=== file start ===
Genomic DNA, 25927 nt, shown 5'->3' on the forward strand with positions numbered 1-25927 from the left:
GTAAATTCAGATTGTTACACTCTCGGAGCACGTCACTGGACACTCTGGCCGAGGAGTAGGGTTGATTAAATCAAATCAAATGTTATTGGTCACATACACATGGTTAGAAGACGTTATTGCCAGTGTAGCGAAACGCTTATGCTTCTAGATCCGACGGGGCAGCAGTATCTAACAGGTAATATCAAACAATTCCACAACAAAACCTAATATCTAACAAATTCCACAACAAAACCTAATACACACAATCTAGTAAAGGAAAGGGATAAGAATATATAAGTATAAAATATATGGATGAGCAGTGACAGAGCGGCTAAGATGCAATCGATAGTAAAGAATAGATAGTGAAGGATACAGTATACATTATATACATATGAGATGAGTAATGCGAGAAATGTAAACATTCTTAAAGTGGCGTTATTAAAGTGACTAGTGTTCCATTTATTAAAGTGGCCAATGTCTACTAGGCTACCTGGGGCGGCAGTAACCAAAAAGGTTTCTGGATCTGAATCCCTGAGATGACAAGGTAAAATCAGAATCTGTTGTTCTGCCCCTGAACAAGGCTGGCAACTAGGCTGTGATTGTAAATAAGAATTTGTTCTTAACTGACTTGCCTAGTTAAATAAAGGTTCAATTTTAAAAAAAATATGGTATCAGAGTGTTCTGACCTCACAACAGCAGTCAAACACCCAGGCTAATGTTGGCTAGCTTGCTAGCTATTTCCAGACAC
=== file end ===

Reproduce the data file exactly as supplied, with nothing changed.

Genomic DNA, 25927 nt, shown 5'->3' on the forward strand with positions numbered 1-25927 from the left:
GTAAATTCAGATTGTTACACTCTCGGAGCACGTCACTGGACACTCTGGCCGAGGAGTAGGGTTGATTAAATCAAATCAAATGTTATTGGTCACATACACATGGTTAGAAGACGTTATTGCCAGTGTAGCGAAACGCTTATGCTTCTAGATCCGACGGGGCAGCAGTATCTAACAGGTAATATCAAACAATTCCACAACAAAACCTAATATCTAACAAATTCCACAACAAAACCTAATACACACAATCTAGTAAAGGAAAGGGATAAGAATATATAAGTATAAAATATATGGATGAGCAGTGACAGAGCGGCTAAGATGCAATCGATAGTAAAGAATAGATAGTGAAGGATACAGTATACATTATATACATATGAGATGAGTAATGCGAGAAATGTAAACATTCTTAAAGTGGCGTTATTAAAGTGACTAGTGTTCCATTTATTAAAGTGGCCAATGTCTACTAGGCTACCTGGGGCGGCAGTAACCAAAAAGGTTTCTGGATCTGAATCCCTGAGATGACAAGGTAAAATCAGAATCTGTTGTTCTGCCCCTGAACAAGGCTGGCAACTAGGCTGTGATTGTAAATAAGAATTTGTTCTTAACTGACTTGCCTAGTTAAATAAAGGTTCAATTTTAAAAAAAATATGGTATCAGAGTGTTCTGACCTCACAACAGCAGTCAAACACCCAGGCTAATGTTGGCTAGCTTGCTAGCTATTTCCAGACAC